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Islamic Society ( 2 Jan 2015, NewAgeIslam.Com)

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Atheism … in Saudi Arabia?



By Nawar Fakhry Ezzi

01January 2015

The Washington Post published in May 2013 a study by WIN/Gallup International which included the percentage of atheists in 40 different countries. Saudi Arabia was one of the countries where the study was conducted and the unexpected finding was that five percent of Saudis were atheists, which is the highest percentage of atheists among the Islamic countries included in the study and is the same as some Western countries. Although this percentage is not significant, it can be considered high for a declared 100 percent Muslim population who live in the heart of the Islamic world. As new royal decrees contain provisions which include atheists in the definition of terrorist groups, many Saudis have been trying to discover the reasons for atheism in Saudi Arabia and how to combat it. Some Saudis claim that this relatively high percentage could be the result of reading "philosophical" books or the interaction between Saudi students and atheists abroad. It is interesting though how people still cling to the myth that living in isolation physically and intellectually would protect us from straying from the right path even when it has backfired on us and proved to be wrong on so many levels.

Rene Descartes, the French philosopher, said: “If you would be a real seeker after truth, it is necessary that at least once in your life you doubt, as far as possible, all things”. Doubt is the key to inquiry, which leads to seeking knowledge and no truth is reached without knowledge. As Muslims, we find in the Holy Qur'an a dialogue between Prophet Ibrahim (peace be upon him) and God, which says: [And (mention) when Ibrahim said, “My Lord! Show me how You give life to the dead.” (Allah) said: “Have you not believed?” He said: “Yes, but (I ask) only that my heart may be satisfied.” (Allah) said: “Take four birds and commit them to yourself. Then (after slaughtering them) put on each hill a portion of them; then call them – they will come (flying) to you in haste. And know that Allah is exalted in Mighty and Wise.”].

Although it might seem like Prophet Ibrahim (pbuh) had doubts, many scholars argue that according to this verse, he did not doubt and was not questioning God’s power, but he merely wanted to see how resurrection was done. In either case, Prophet Ibrahim (pbuh) asked because his heart needed to be "satisfied". This satisfaction would come from experiencing the phenomenon first hand through his senses, which would convince his mind and put his heart at ease. More importantly, God did not scold him for voicing his concerns or warn him about asking too many questions. For those of us who are not prophets and cannot have similar experiences, to "satisfy" our hearts, we can use our intellectuality to find answers to our inquiries.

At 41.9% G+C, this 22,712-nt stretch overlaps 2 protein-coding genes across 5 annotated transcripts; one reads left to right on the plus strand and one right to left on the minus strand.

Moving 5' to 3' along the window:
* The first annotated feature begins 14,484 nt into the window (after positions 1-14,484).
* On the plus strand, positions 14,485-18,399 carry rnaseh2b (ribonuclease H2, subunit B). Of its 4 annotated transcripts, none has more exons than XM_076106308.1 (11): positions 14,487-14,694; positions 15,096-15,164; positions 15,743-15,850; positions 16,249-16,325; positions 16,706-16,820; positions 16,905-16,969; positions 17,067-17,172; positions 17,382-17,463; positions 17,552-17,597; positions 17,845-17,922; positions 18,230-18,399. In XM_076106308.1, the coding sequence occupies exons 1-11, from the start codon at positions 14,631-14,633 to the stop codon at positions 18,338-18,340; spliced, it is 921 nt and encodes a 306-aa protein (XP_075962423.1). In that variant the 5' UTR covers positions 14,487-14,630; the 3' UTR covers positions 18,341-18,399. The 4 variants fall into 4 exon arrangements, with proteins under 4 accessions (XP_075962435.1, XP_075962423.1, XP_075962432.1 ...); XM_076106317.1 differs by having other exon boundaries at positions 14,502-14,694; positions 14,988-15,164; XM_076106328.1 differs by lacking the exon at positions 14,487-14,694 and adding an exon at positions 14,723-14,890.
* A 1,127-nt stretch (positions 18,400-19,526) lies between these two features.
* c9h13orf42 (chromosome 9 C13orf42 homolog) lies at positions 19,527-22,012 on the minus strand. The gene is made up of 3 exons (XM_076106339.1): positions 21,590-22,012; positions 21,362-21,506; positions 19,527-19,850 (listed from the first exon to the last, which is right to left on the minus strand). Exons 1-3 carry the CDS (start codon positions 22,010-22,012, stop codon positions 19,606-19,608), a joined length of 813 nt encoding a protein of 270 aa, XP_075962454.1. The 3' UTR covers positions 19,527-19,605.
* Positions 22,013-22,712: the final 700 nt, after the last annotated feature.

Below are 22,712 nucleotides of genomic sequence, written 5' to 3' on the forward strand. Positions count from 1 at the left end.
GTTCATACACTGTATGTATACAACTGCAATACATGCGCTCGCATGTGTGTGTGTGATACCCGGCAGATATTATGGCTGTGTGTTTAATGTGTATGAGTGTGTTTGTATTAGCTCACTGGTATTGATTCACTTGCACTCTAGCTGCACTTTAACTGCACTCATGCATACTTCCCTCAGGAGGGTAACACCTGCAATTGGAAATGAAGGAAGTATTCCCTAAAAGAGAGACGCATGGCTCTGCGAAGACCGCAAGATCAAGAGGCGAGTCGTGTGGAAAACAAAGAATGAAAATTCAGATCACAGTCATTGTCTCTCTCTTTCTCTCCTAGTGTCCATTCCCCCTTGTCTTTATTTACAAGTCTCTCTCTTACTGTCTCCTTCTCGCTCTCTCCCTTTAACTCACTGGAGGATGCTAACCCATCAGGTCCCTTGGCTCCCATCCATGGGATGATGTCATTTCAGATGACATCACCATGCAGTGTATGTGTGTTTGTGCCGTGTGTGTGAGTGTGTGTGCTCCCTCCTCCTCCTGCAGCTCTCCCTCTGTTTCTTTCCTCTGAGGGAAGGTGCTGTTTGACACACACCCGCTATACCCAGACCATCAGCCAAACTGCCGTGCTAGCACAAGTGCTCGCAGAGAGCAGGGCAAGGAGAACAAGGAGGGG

"Overprotecting" people from diversity and lack of exposure to the "other" cripple people intellectually and make them vulnerable and unequipped to process and deal with different points of view. The more conservative and secluded the community people live in, the bigger the culture shock they get when they go out to the real world. This culture shock sometimes is so severe, yet appealing, that people reject everything about their culture including their religious tradition and immerse themselves in this new culture. The mere interaction with atheists should not lead to atheism because then all the people in secular countries would be atheists.

Thus, the answer is not to treat people as incompetent individuals by denying them access to the "wrong" kinds of books or by further isolating them. On the contrary, parents and schools should teach children about cultural and religious diversity which exists in the world with appreciation and acceptance. When parents create a safe environment where different opinions are respected, their children will come to them to discuss their doubts and concerns. There is no guarantee that confusion will not occur at one point, especially if there is conflict between their religious and educational background, but this confusion could lead to "enlightenment". Our brains need to be cluttered sometimes with ideas and conflicts in order to reach clarity and find a new equilibrium after chaos. Only then, will belief be based on conviction rather than convention.

Isolation leads to weakening people’s faith rather than strengthening it because of the sense of insecurity they always feel. Nowadays, encountering diversity is inevitable whether through books, social media or personal contact. “Read” was the first word revealed to Prophet Muhammad (peace be upon him). We cannot blame books and people’s beliefs or lack of them for our own shortcomings. We should not take our religion for granted and attempt to nourish it with good deeds when it is built in shallow water. The foundation should be built on a "satisfied" heart, which can be achieved by addressing our doubts and concerns as Prophet Ibrahim (pbuh) did.